A Beginner's Guide To Understanding The Top Five Cryptocurrencies

As more and more people take notice of Bitcoin and the revolutionary potential of blockchain technology there has been increasing interest in the role played by altcoins. “Altcoin” refers to any cryptocurrency (otherwise known as digital assets, tokens, or coins) other than Bitcoin and awareness of their existence leads many investors and enthusiasts to wonder: are these just knockoffs of Bitcoin or do they have some value of their own as well? Where does the value of Bitcoin come from?

In order to understand the importance of Bitcoin, blockchain technology, and altcoins, we're going to take a look at the top ten cryptocurrencies as listed by market capitalization. In cryptocurrency we measure the market capitalization by multiplying the amount of digital tokens in circulation by the average spot price listed on major exchanges. The most popular resource for keeping up with this information is www.CoinMarketCap.com.

1.     Bitcoin

Bitcoin may not have been the first cryptocurrency but since its inception in January 2009 it has remained the most popular digital asset in the world. Released by a mysterious individual or collective under the pseudonym “Satoshi Nakamoto,” the white paper detailing Bitcoin's purpose and technical specifications describes it as "a system for electronic transactions without relying on trust.”

Consider the reasons your keep your money in a bank and perhaps the benefits of a truly peer-to-peer financial system will start to come into focus. Why accept the risks created by the centralized authority that governs traditional currencies through various banks and regulatory agencies when cryptocurrencies offer the same security and even faster global transactions?

Instead of a money supply controlled by the speculation of “experts,” cryptocurrencies like Bitcoin get created according to an algorithm in a process known as “mining,” or a newer system known as “staking.” In exchange for “mining” the system with computer power or “staking” money in your wallet you get rewarded with tokens. The algorithms that govern the creation of digital tokens secure the system by getting the computers on the network to agree on the maintenance of a central ledger that records all of the transactions on the network called the blockchain.

Before Bitcoin, digital currencies faced an obstacle known as the “double-spending problem:” a skilled hacker could send money from an account to pay for one transaction and then send the same money to pay for another transaction before the system could verify that the money had been spent. By having all of the computers on the network maintain a record of transactions on the blockchain users can effectively check each other's work and make sure that everyone keeps the same data and uses it appropriately.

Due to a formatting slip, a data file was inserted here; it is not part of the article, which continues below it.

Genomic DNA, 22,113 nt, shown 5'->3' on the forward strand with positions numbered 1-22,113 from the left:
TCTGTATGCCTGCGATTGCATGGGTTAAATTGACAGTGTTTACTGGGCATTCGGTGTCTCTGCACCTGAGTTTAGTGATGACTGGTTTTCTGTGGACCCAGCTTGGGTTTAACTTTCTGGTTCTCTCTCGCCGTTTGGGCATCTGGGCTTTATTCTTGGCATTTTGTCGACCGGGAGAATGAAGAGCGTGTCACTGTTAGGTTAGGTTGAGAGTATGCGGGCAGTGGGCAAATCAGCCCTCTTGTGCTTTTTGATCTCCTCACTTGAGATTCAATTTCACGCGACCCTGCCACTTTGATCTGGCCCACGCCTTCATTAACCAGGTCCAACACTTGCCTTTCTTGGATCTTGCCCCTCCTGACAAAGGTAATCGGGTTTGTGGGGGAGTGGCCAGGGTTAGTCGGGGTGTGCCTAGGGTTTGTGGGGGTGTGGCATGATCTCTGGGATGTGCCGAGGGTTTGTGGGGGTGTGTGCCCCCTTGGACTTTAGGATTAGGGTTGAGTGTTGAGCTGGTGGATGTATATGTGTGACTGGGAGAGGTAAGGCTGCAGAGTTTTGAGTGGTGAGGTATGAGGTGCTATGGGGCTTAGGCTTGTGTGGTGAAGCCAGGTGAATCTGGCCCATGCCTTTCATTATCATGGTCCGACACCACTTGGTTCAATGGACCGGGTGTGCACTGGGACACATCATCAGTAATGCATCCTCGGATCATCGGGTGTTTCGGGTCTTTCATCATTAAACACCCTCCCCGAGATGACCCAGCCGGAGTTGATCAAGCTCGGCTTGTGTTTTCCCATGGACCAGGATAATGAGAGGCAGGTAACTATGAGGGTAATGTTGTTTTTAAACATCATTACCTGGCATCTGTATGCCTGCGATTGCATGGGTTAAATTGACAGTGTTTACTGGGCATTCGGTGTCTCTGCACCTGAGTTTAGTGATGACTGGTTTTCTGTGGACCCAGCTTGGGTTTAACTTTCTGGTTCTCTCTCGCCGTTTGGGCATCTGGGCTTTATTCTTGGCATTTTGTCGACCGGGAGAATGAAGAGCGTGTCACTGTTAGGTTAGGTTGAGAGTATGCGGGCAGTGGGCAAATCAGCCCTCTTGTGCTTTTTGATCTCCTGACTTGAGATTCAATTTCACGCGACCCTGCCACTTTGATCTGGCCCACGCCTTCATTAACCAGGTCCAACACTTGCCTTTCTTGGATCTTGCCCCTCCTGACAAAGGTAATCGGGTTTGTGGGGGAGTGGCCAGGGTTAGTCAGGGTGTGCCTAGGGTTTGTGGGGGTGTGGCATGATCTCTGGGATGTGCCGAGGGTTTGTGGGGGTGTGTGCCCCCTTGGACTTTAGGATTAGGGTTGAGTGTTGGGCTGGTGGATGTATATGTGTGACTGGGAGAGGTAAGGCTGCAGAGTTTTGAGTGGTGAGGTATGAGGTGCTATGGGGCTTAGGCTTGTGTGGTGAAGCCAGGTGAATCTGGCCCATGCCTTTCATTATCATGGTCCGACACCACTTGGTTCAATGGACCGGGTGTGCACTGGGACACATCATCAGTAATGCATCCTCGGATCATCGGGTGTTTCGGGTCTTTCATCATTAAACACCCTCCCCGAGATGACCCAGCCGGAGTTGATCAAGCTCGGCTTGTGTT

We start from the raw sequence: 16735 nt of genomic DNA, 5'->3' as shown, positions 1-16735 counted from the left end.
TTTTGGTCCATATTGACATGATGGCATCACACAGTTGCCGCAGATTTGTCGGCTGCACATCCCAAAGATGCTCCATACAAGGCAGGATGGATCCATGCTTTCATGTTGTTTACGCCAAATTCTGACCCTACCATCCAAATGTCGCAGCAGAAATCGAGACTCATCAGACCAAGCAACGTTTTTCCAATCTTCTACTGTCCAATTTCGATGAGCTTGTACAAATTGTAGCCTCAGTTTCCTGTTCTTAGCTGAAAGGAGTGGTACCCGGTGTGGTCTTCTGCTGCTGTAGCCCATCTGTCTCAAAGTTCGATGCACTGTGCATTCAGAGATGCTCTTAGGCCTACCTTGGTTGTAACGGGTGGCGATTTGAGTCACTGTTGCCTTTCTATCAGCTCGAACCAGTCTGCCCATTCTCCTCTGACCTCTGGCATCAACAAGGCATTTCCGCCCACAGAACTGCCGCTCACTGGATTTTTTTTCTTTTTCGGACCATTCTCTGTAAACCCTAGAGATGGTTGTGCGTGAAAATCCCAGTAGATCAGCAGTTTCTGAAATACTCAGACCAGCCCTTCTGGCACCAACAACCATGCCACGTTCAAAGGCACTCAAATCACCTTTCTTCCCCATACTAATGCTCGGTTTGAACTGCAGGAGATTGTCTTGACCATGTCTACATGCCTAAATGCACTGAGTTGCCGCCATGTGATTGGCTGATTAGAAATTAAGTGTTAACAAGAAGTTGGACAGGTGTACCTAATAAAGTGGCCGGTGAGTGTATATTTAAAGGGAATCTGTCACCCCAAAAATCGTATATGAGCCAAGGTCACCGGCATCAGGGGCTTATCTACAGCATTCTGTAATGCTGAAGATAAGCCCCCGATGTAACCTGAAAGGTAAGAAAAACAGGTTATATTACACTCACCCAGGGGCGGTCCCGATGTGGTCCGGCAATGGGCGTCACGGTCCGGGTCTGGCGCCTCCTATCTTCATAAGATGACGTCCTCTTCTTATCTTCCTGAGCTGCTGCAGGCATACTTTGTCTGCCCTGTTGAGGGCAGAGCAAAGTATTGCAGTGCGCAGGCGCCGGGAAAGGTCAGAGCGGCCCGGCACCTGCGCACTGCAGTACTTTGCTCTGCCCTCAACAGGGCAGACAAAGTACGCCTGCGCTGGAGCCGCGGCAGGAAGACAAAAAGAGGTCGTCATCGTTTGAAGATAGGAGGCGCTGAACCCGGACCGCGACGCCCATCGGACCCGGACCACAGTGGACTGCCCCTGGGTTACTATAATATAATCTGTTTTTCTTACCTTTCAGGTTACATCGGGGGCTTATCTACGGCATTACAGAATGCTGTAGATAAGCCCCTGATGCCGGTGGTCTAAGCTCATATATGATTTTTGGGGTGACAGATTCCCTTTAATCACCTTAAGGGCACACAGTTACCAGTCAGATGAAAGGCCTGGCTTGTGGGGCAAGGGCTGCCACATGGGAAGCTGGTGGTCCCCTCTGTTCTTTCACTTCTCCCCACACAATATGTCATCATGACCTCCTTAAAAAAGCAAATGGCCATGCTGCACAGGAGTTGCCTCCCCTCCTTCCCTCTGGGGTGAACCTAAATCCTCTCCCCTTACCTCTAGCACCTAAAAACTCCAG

·       https://bitcoin.org/en/

2.     Ethereum

Bitcoin's use of blockchain technology to enable nearly-instantaneous, secure, peer-to-peer transactions represents a fundamental step forward in financial technology. Ethereum takes this technology one step further by providing a platform that allows users to create and issue their own cryptocurrencies with smart contracts that govern the way the currency works. Instead of just using cryptocurrency for peer-to-peer transactions, smart contracts transformed digital assets from simple currency into systems that can account for any conceivable form of value.
Ethereum was proposed by Russian programmer Vitalik Buterin in a white paper published in late 2013 and co-founded with Mihai Alisie, Anthony Di Iorio, and Charles Hoskinson. Developers can use Ethereum to create decentralized applications that transcend jurisdictions and will run for as long as the Ethereum blockchain is maintained. Other prominent smart contract platforms include EOS, Qtum, Counterparty, and Tezos.

A hard fork planned for winter 2017 will upgrade Ethereum from a proof-of-work to a proof-of-stake consensus algorithm and that version will be called “Metropolis.” This means that instead of creating tokens and maintaining the blockchain through mining, users will be able to “stake” money in their account – similar to moving your money into a savings account – and every year as the network grows users will gain tokens based on the proportion of their stake to the
currency staked throughout the entire system.

·       https://www.ethereum.org/

3.     Ripple